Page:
Taking a Train to Tibet vs. Taking a Flight to Tibet
A tour in Tibet is one of the greatest adventures you can ever experience, and it has often been said that the journey is as much an adventure as actually being there. The journey to Tibet is one that can be fast and simple, or slow and exciting. But whichever way you choose to get there, you are guaranteed the experience of a lifetime once you are there.
Three Ways to Get to Tibet
There are three main ways that you can get to Tibet, and each different travel method has its own merits, and sometimes more than one option. The simplest and quickest way to travel to Lhasa, the Tibetan provincial capital, is by plane. Flights leave from several major gateway cities in China, as well as Kathmandu in Nepal, and the flight times are short, making it the easiest and fastest way to get to Tibet.
Taking flihgts is the easiest and fastest way to get to Tibet
Traveling by train across the Qinghai-Tibet Railway is another option, and again, trains leave from several major gateway cities that terminate in the Tibetan capital. While the trains may take up to three full days to get there, there is a wealth of experience to be had, and it is definitely one of the most exciting experiences of them all. It is also very practical to use the train, since it means you can get there refreshed, and well slept, having had a pleasant, relaxed journey.
Traveling to Tibet by train is one of the most exciting experiences
The final option for travelers is to drive overland, on one of three routes to get from China to Lhasa. While this is also an exciting experience, it is fraught with danger and concerns, as the roads, albeit relatively stable with good surfacing, are arduous, and the length of the trip is extremely tiring. This is also an option that is not available to many international visitors, as you need to have longer time for road trip to Lhasa. Besides, to drive yourself in China requires a local, Chinese issued driving license. For any international traveler wishing to take the road routes to Lhasa, they would need all of the relevant permits, as well as a private guide, vehicle and driver, which would be extortionately expensive.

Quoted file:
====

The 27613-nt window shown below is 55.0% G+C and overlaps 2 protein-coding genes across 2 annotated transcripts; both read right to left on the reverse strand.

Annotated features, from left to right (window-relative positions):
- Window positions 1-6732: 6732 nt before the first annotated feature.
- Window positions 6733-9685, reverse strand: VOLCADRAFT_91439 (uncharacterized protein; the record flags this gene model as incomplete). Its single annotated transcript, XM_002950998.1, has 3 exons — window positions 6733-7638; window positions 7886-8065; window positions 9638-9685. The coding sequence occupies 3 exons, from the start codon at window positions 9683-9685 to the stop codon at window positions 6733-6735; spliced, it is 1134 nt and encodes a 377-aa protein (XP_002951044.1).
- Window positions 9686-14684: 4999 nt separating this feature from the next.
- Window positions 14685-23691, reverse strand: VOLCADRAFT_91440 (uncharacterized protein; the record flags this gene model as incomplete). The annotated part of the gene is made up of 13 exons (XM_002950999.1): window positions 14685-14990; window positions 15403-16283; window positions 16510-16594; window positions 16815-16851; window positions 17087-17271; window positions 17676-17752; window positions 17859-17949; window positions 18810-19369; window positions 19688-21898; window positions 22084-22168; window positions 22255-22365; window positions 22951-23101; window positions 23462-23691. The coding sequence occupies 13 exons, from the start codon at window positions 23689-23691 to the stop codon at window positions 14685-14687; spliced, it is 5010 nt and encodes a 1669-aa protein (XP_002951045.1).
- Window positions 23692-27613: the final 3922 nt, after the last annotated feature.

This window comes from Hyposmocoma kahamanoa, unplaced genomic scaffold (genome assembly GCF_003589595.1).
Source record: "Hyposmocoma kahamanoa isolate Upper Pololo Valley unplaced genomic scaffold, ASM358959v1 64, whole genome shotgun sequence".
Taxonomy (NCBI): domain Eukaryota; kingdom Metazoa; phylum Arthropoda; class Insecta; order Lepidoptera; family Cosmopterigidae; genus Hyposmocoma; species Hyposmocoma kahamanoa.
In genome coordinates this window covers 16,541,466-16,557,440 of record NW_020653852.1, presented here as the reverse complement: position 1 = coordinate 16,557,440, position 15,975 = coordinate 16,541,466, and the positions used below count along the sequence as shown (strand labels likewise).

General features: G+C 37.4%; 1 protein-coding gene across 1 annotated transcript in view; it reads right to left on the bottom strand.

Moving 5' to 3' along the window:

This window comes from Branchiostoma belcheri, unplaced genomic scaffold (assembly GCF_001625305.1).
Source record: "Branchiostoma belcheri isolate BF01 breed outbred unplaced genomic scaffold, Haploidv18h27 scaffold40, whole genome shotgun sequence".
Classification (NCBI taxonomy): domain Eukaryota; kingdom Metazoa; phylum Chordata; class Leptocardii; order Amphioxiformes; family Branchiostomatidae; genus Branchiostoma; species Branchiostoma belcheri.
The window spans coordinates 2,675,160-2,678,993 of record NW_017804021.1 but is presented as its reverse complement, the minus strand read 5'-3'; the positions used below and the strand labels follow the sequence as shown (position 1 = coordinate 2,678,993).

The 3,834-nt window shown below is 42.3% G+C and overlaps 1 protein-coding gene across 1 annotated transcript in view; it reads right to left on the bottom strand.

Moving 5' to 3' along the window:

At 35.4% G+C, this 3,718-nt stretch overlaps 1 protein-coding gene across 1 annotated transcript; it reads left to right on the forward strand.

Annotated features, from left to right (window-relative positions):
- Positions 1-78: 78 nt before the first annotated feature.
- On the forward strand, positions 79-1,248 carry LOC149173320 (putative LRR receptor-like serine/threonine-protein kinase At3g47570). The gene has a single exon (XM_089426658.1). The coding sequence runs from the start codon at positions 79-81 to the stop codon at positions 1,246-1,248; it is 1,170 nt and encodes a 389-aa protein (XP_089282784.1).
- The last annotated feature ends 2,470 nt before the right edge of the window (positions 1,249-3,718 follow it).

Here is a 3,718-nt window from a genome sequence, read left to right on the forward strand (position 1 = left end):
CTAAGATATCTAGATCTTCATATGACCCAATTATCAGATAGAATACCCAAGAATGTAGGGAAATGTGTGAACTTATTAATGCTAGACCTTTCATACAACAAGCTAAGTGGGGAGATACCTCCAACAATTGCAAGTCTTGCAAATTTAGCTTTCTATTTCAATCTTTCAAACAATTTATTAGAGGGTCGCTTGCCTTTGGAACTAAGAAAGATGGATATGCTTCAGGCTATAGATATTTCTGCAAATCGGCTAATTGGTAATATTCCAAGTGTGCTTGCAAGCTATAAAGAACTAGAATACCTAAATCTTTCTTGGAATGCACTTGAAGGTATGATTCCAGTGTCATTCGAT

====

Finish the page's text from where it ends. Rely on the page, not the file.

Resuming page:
Cost-effectiveness: Tibet Train vs. Domestic Flight to Lhasa
Cost is one of the major reasons travelers choose one route over another. Many travelers are working on a budget, and have to factor in the costs of the different means of transport they have available to them. In doing this, they often factor in things like travel times, customs requirements, potential inconveniences, and other things that may delay or inconvenience them along the way. When comparing flights with traveling by train, there are many pros and cons on both sides, but cost-effective travel is normally the deciding factor in most travelers’ minds.
Flying from Beijing to Lhasa is not cheap. Even with the world’s budget airlines, many do not operate on Chinese domestic flights. The cheapest flight from Beijing to Lhasa, one way, is going to cost around US$380, plus airport taxes, etc. The train from Beijing to Lhasa, which travels along the Qinghai-Tibet Railway, costs 720CNY (US$110) for a hard sleeper berth, and 1144CNY (US$175) for a soft sleeper berth. While the travel time is a lot longer, the cost is dramatically less, making it a much more cost-effective option. How to get to lhasa from Beijing
A similar option to Beijing is Shanghai. Again, situated on the far eastern coast of China, the travel time is long, and the cost is much more than by train. Flights from Shanghai to Lhasa start at US$388, and can go up to as much as US$860 for a one-way ticket. Conversely, the cost of the train tickets to Lhasa from Shanghai are 794CNY (US$122) for a hard sleeper berth, and 1262CNY (US$193) for a soft sleeper berth. Once again, the train works out to be a lot cheaper than flying. How to get to lhasa from Shanghai
Flights from Guangzhou are a little cheaper than from Shanghai or Beijing though Guangzhou-Lhasa train being the long Tibet train route in China. Cheapest flights start from US$351, and can be as much as over US$800. Once more, the train works out much cheaper, with a cost of only 865CNY (US$132) for a hard sleeper berth, and 1468CNY (US$224) for a soft sleeper berth. So even the most expensive soft sleeper berth on the longest train route to Tibet is much cheaper than the cheapest flight. How to get to lhasa from Guangzhou